August 24, 2013 by aggiesez
At my best, I sometimes say, “Well, if I gotta be alone at least I’m a helluva guy.” The problem is: at my worst I can only muster, “Well, if gotta be alone…”
I have avoided — and perhaps still am avoiding — considering solo polyamory Further, I have avoided its Facebook group and even writing this article. For while I may be a helluva guy, I may also be coward. (This is the kind of shit I say to myself, at my worst, all alone.)
This is why I’ve feared a full exploration of solo polyamory — a term I have only recently learned, one I don’t know that I yet understand, but one which I have avoided due to one word: solo.
That’s a tricky word I’ve come to embrace. Because I must be in order to write. I must create in order to know myself beyond the savior complex and the part of me that wants to believe in fairy tales. But what has proven even trickier for me is the other half of that phrase: polyamory.
This is neither new, nor unique, to the subject of solo polyamory.
I struggle with all writing — indeed with all words, with all silence and with all solo states. I struggle with fear, loss of confidence and loneliness. Yet I also insist on art, and on myself as artist — mostly in the form of words, as a meditative spiritual path. I also insist on life as activist, as an attempted philosopher and as a mostly unapologetic experimenter.
For me, the word solo represents both the cheer of “helluva” and the dreaded “but.”
I do not reconcile this. Nor do I recommend that anyone reading this article attempts to reconcile this dissonance, should you feel it as well.
When I spot problems with words, I investigate them. Reading Merriam Webster’s polyamory definition, I discovered something that troubles me. After giving the definition they list related sociology terms, some of which are: bourgeois, ethos, eugenics, intelligentsia, mores, and subculture.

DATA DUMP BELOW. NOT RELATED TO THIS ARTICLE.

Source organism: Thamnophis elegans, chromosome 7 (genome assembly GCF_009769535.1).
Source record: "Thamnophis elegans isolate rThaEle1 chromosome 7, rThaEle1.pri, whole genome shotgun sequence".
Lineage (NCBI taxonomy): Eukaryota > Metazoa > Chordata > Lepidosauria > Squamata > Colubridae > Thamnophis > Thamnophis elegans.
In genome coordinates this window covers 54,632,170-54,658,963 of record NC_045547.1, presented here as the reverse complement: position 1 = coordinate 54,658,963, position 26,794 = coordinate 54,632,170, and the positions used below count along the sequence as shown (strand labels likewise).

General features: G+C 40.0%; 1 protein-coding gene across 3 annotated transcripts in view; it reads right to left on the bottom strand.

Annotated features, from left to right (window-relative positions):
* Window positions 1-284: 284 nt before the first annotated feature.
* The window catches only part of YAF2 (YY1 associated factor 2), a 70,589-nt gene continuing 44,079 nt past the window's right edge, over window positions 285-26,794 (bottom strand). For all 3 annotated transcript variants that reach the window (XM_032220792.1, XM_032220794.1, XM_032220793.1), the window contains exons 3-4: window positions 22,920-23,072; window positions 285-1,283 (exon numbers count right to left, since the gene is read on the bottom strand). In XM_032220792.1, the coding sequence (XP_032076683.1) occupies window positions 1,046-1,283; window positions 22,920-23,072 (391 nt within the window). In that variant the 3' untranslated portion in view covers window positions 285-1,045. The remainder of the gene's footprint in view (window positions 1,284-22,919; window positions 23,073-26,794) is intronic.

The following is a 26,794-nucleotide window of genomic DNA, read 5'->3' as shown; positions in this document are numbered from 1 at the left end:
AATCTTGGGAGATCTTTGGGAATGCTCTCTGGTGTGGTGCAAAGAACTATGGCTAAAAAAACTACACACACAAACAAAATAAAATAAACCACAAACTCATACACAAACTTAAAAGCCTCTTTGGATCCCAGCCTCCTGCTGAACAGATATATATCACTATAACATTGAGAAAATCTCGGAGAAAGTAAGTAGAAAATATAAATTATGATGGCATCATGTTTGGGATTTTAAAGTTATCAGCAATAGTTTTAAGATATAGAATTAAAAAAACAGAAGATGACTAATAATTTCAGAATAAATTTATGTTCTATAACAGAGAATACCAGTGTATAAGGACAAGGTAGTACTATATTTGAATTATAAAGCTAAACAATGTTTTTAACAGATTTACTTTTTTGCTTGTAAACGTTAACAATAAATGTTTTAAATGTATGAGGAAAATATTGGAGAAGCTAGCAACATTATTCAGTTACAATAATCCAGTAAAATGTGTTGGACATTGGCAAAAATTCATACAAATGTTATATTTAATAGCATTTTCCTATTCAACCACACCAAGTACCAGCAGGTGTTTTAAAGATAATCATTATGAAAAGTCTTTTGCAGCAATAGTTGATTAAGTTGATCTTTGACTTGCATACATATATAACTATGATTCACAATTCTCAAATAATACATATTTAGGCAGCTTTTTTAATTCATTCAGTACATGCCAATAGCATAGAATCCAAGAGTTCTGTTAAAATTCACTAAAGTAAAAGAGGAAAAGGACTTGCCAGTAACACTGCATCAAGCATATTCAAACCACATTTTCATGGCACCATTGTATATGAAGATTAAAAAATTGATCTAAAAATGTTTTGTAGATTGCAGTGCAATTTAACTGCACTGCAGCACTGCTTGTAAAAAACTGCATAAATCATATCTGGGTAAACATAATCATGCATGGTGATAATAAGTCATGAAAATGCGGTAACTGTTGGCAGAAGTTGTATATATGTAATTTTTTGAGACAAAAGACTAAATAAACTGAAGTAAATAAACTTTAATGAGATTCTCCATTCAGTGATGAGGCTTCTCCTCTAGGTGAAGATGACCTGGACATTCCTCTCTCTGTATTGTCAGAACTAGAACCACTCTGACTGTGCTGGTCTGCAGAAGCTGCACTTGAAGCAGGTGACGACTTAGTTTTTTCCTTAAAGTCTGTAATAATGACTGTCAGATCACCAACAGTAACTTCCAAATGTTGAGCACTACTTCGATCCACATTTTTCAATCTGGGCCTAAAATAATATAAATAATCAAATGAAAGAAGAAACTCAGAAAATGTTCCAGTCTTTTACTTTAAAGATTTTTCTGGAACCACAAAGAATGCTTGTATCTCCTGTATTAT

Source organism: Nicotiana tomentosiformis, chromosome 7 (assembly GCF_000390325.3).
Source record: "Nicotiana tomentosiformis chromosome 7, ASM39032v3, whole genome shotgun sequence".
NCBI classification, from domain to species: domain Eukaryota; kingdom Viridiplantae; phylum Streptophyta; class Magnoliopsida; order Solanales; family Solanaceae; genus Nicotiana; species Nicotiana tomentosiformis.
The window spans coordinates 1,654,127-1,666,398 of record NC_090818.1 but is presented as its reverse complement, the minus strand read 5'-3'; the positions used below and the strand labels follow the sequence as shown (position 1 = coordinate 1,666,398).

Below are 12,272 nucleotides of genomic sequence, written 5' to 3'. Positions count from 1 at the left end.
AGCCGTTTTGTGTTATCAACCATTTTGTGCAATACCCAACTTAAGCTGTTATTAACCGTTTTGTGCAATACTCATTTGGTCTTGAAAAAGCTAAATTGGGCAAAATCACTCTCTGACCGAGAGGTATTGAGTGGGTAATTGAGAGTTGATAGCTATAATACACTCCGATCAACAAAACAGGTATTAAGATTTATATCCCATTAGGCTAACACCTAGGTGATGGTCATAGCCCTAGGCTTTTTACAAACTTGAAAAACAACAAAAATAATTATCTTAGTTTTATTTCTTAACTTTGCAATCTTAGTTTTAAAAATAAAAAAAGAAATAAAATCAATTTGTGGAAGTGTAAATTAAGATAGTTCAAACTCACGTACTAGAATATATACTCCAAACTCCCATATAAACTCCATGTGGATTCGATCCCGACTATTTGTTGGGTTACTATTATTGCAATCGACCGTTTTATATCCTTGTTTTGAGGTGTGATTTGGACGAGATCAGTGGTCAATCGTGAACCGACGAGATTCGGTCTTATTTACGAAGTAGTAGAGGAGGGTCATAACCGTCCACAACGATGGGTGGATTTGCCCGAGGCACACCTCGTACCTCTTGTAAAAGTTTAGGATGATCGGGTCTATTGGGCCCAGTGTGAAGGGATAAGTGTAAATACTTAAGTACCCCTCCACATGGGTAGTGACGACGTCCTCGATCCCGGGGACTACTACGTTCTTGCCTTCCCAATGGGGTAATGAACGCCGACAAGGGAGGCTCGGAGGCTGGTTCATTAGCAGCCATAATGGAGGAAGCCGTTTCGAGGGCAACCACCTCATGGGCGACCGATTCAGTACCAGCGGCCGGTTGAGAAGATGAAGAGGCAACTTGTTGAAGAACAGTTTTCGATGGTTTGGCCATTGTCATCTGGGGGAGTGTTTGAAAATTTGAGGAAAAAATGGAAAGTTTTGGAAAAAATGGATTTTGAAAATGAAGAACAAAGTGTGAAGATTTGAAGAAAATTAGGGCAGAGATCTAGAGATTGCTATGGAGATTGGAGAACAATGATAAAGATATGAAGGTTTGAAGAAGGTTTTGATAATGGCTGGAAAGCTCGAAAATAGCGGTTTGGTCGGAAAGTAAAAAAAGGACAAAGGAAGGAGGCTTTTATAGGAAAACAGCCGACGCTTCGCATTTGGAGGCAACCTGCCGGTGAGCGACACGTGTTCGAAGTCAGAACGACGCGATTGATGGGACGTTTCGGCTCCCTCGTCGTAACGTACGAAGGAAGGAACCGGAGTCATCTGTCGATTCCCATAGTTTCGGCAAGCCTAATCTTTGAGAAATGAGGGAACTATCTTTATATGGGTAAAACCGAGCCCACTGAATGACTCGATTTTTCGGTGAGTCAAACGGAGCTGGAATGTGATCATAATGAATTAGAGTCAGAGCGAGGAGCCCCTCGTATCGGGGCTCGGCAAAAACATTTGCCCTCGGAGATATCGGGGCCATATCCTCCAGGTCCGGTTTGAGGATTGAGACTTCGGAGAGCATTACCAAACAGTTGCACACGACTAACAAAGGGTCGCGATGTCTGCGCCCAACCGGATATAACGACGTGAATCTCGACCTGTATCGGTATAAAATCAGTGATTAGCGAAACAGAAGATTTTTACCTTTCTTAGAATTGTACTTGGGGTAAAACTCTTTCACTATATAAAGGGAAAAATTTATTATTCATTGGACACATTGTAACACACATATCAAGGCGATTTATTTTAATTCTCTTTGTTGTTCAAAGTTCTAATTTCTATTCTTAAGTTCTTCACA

Now, nowhere does that dictionary say those words are synonyms for polyamory — but is this truly the class of word that polyamory fits into? Do people hear polyamory with the same implied disdain I detect in bourgeois, eugenics, intelligentsia, and most uses of subculture? (Here, I’d always joked that my issue with the word polyamory was merely that it put “many” before “love.”)
The problem is not the word, but forcing the word.
The problem is not the word, but fearing the word.
This linguistic friction grates on my sensibilities, since in my own life I tend to choose everything society silences (it may choose me) — AND THEN SCREAM IT. I’m a sensitive poet, hardcore sober punk, bisexual who is presently very gay, a shy and shaking thinker, an aspiring-to-be-practicing ethical slut, an indulgent over-consumer and an ardent anticapitalist revolutionist.
I offer no reconciliation of this definitional morass because I never set out toward polyamory — a word I use merely as shorthand for some beliefs and practices my heart holds, and that I may resemble. But I don’t self-apply it as an identity label. I offer no reconciliation precisely because society built my contradictions, as much as that group of sociology terms.
So I can accept solo or singleish without feeling isolation and loneliness. Just as I’m an anticapitalist who can be an overeater, I CAN embrace the joys of solohood (peace, poems, growth and revelation). I also can reject the isolation, doubt, cowardice and shame often associated with being solo.
So can you. And we had better do so, alone and together. Otherwise, lies and marketing are all we get. You probably know yourself best anyhow. Like me, you probably hear your solo voice first and most strongly. You and yours decide where this goes and what is your own truth.
This, I’m coming to feel, is the beauty and potential of this thing: solo.
ABOUT THE AUTHOR: Lo Redkoan is a fiction, but one he likes. One that feels truer than most things. Get to know him in these words if ya want. Lo enjoys writing especially poetry, art, music, activism, and dreams of helping build better socialist and sexual revolution than has been hitherto seen.